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Parson shifts focus to Missouri’s economic recovery as official warns ‘it’s going to take years’
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Parson shifts focus to Missouri’s economic recovery as official warns ‘it’s going to take years’

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Amazon Press Conference

Rob Dixon, Director of Missouri's Department of Economic Development, speaks at a press conference announcing the creation of the St. Peters Amazon fulfillment center, Wednesday, March 7, 2018, in St. Peters. Photo by Nikos Frazier, nfrazier@post-dispatch.com

JEFFERSON CITY — Missouri Gov. Mike Parson, a week after encouraging businesses to reopen, said on Tuesday that his administration is “focused on getting people back to work,” an economic recovery that his development chief warned could take years.

“Missouri citizens and businesses are eager to get back to work, and now more than ever, they need our support to get back on their feet,” Parson said before introducing Missouri Department of Economic Development Director Rob Dixon to discuss his effort developing a state economic recovery plan.

Dixon said he expects Missouri’s April unemployment rate will be similar to the 14.7% national rate when state-specific figures are released in a few weeks.

“The virus is not going away anytime soon,” Dixon said. “We’re going to have to learn to safely and responsibly conduct business in this era of the new normal that we’re facing.”

Earlier Tuesday, speaking to the St. Louis Regional Chamber, Dixon warned of more “hard choices” to be made during the last six weeks or so of the state’s fiscal year. He reminded the region’s business leaders that it took five years for state revenue to recover from the Great Recession, when unemployment peaked at 9.8% in February 2010.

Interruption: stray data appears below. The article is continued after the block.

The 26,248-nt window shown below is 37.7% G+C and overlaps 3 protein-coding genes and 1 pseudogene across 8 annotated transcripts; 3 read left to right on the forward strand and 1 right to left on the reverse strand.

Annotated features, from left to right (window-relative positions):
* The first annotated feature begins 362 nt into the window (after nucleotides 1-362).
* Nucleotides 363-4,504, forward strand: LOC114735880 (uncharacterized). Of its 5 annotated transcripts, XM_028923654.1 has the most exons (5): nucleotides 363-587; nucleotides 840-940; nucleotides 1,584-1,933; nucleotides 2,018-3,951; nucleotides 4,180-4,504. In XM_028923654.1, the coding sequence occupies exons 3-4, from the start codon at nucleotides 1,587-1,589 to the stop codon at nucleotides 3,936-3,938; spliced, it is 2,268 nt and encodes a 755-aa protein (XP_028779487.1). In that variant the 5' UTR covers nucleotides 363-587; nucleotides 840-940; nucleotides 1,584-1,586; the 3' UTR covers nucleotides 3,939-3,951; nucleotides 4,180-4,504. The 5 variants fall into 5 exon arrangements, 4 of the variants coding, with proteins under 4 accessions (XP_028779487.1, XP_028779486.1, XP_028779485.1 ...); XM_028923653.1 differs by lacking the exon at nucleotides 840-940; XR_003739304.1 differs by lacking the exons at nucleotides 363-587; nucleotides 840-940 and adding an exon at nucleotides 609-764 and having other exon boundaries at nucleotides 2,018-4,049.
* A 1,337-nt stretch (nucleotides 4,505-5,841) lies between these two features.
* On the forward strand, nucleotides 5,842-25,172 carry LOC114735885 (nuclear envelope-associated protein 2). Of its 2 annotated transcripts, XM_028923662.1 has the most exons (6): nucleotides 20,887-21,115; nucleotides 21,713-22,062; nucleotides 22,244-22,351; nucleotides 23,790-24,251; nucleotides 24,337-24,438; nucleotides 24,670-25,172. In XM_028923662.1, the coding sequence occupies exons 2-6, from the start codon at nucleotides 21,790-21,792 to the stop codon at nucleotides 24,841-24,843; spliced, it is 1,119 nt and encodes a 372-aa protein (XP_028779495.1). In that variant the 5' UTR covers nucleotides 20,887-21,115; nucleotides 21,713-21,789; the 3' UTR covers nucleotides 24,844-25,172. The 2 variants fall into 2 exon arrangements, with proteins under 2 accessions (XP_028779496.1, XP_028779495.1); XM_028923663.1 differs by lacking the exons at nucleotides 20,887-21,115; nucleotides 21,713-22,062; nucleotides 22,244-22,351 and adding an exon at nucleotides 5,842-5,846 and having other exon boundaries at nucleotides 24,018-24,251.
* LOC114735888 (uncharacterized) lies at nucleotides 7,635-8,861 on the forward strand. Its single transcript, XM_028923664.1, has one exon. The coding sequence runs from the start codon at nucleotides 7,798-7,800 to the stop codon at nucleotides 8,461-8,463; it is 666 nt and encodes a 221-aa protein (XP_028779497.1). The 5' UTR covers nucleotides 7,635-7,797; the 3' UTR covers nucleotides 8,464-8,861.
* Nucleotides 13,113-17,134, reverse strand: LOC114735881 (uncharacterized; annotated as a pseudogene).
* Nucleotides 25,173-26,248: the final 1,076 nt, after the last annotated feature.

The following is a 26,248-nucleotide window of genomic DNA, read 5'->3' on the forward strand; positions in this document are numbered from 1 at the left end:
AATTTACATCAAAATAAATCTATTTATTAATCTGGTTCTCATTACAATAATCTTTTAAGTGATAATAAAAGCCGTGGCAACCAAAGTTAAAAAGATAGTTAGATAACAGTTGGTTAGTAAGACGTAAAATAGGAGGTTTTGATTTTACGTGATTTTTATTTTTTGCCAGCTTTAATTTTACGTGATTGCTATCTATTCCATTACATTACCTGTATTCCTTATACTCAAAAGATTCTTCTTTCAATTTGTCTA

“I think we have to be realistic about the long road that’s ahead here,” Dixon said. “It’s going to take years, frankly, to recover fully from the effects of this thing.”

The national unemployment rate released last week reached levels not seen since the Great Depression. Missouri, with an economy not overly reliant on any particular industry, could well notch a similar rate. Missourians have already filed just more than 500,000 initial unemployment claims with the state since March 15, a figure equal to about 16% of the state’s labor force.

Missouri reported 88 new confirmed cases of the virus and 36 additional deaths Tuesday, second only to the 44 deaths announced April 24. Tuesday’s spike was caused by a delay from an unidentified county reporting weeks’ worth of data to the state, Parson said.

The state topped both 10,000 cases and 500 deaths connected to the pandemic Tuesday, with a total of 10,006 confirmed cases and 524 deaths.

But daily counts have recently been falling: The seven-day average number of new Missouri cases fell Tuesday to 156, the lowest point since March 31.

“The good news is things are trending in a positive direction in the state,” Parson said.

Dixon said at the governor’s briefing that the state’s efforts to reactivate the economy will remain “rooted in public health.” Parson’s reopening plan limits occupancy in retailers to 25% for spaces less than 10,000 square feet and 10% for spaces larger than that. Those limits don’t apply to restaurants, which are now allowed to open their dining rooms.